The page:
Providing airlift remains a major mission of the USAF and it forms a critical part of the Air Force's ability to maintain global reach. The Global Reach Gallery will give the opportunity to house large aircraft currently in the museum's collection, such as the C-141 Hanoi Taxi, which airlifted the first American POWs to freedom from Hanoi, North Vietnam in 1973. The Air Force's airlift, aeromedical and evacuation missions will also be explained in this gallery.
According to Hudson, the museum is a valuable Air Force institution that helps maintain and improve a close connection to the public.
"It is vital for the Air Force to have the support of the American people, along with those from around the world," Hudson said. "As the public's window to the Air Force, more than one million visitors come to the museum each year, and another 3.5 million people visit online through the museum's website and virtual tour to learn about the mission, history and evolving capabilities of America's Air Force."
The Air Force Museum Foundation recently gifted the funds necessary to begin construction of the building and will continue fundraising toward their campaign goal of $46 million, which would provide additional options and amenities for the building.
Since its inception, the Foundation has contributed more than $85.6 million for museum construction, expansion and facility upgrades.
Lt. Gen. (Ret.) Richard V. Reynolds, chairman of the Foundation's Board of Managers, said it's great to finally see the building turn into a reality, but the job of fundraising will not end.
"The Air Force Museum Foundation has worked extremely hard to support the growth and expansion of the museum and will continue to do so in order to complete the Expanding the Legacy Campaign," said Reynolds. "We're very pleased to assist the museum in this monumental effort and look forward to the improvement in the Museum's ability to honor the service and achievements of Airmen across the ages, and to the impact that this national asset will have on the young men and women who will serve and lead our nation in the decades to come."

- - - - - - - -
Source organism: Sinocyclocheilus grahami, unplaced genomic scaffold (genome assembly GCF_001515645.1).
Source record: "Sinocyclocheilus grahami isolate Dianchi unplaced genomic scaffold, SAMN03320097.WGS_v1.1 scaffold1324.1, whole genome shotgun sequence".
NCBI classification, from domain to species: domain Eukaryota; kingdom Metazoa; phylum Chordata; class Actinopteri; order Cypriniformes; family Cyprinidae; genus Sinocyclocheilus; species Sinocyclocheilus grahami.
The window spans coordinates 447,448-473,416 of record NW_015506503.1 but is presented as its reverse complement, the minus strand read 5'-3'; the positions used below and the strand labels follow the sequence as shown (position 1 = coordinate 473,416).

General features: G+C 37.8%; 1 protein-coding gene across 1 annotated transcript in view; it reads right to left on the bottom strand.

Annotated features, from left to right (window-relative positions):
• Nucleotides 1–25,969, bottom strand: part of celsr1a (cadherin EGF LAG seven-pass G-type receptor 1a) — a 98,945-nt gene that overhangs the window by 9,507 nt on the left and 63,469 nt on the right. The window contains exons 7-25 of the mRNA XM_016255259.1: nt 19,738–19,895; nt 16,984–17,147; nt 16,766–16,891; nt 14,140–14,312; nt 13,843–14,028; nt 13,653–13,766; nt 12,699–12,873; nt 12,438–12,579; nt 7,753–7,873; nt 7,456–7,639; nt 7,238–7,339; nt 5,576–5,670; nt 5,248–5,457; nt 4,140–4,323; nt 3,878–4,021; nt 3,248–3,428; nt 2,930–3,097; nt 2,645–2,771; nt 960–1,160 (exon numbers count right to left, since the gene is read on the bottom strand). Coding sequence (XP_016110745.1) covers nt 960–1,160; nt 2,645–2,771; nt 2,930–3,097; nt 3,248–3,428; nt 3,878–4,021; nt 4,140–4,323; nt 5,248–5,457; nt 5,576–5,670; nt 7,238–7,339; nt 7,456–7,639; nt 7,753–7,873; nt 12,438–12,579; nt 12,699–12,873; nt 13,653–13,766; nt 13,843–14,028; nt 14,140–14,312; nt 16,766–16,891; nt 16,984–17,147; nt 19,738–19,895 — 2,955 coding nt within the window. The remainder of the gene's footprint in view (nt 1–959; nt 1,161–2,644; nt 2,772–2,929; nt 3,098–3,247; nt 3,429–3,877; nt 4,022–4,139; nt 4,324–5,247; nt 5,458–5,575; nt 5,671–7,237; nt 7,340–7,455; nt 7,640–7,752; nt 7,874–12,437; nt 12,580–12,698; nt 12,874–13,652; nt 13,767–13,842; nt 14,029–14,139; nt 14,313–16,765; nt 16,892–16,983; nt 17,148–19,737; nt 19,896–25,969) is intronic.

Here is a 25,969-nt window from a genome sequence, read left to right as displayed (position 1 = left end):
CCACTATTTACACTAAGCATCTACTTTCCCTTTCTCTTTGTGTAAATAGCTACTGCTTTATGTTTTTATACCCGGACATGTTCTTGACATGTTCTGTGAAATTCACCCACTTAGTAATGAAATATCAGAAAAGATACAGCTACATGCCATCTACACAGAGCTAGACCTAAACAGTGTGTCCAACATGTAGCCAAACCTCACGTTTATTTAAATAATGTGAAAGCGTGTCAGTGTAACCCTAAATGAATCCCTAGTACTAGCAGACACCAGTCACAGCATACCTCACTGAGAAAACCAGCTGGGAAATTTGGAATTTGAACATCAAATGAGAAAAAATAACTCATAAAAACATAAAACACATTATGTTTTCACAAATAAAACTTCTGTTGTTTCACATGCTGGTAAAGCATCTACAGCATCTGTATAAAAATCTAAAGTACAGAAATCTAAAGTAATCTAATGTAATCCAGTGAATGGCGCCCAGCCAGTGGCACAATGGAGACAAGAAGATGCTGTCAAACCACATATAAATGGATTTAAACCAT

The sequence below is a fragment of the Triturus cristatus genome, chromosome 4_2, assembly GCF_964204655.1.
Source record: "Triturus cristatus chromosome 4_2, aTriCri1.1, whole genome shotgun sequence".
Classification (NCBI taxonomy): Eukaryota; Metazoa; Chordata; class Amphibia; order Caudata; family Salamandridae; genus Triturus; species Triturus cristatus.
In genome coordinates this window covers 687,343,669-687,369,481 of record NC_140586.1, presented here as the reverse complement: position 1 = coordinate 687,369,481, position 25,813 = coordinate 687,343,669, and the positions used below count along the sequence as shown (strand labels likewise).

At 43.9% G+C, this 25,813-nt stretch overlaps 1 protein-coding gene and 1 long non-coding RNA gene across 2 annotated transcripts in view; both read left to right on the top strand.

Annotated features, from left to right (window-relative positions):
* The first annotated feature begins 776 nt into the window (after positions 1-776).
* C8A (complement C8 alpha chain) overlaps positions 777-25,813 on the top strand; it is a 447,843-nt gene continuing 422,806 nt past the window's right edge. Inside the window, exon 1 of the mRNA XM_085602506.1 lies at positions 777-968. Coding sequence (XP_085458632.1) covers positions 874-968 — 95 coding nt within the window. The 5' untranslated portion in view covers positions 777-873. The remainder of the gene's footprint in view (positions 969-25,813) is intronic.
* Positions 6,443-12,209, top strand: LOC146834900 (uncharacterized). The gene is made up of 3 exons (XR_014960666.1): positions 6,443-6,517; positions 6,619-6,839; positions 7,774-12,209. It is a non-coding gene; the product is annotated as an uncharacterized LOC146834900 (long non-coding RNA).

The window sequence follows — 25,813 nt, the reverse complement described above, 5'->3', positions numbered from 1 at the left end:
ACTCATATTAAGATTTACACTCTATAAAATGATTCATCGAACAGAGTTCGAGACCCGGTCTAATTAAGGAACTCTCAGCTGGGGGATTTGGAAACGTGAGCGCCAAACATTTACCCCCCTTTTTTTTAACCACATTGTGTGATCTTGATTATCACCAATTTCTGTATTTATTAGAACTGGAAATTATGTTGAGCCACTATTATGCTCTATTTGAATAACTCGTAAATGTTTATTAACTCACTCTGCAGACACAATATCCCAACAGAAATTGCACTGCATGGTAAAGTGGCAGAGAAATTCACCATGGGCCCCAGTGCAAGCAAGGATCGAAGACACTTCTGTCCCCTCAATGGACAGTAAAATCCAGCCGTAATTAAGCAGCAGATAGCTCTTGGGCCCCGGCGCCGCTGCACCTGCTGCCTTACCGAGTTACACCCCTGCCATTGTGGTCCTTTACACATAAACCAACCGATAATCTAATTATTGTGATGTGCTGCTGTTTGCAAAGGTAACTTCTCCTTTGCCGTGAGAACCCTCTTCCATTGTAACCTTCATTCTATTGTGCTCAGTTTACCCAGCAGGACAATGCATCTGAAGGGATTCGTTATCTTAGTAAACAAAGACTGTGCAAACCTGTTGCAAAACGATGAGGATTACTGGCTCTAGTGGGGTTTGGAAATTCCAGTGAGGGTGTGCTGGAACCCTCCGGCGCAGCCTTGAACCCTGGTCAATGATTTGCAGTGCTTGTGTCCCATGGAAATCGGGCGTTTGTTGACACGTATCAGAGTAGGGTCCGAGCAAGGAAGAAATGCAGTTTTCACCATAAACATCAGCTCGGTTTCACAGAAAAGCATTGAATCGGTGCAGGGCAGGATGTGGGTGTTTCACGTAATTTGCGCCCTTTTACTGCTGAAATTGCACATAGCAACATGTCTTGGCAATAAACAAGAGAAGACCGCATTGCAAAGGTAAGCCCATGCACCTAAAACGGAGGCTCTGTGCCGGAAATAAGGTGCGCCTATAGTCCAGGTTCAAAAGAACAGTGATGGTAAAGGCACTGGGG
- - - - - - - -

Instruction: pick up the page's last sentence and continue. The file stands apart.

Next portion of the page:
The Air Force Museum Foundation, Inc. was established in 1960 as a philanthropic, non-profit organization to assist the Air Force in the development and expansion of the facilities of the National Museum of the United States Air Force, and to undertake and advance programs and activities supporting the museum. The Foundation raises funds through its membership program, the Air Force Museum Theatre, Museum Store, flight simulators and Valkyrie Café, as well as from direct donations.
The National Museum of the United States Air Force, located at Wright-Patterson Air Force Base near Dayton, Ohio, is the service's national institution for preserving and presenting the Air Force story from the beginning of military flight to today's war on terrorism. It is free to the public and features more than 360 aerospace vehicles and missiles and thousands of artifacts amid more than 17 acres of indoor exhibit space. Each year more than one million visitors from around the world come to the museum. For more information, visit www.nationalmuseum.af.mil.
NOTE TO PUBLIC: For more information, please contact the National Museum of the U.S. Air Force at (937) 255-3286.
NOTE TO MEDIA: For more information, contact Rob Bardua in the National Museum of the United States Air Force Public Affairs Division at (937) 255-1386. (Per federal regulation, contractor bids or proposals may not be released.)
12/3/2013 11:15:15 AM ET This is great news. Can't wait to see the new building's displays.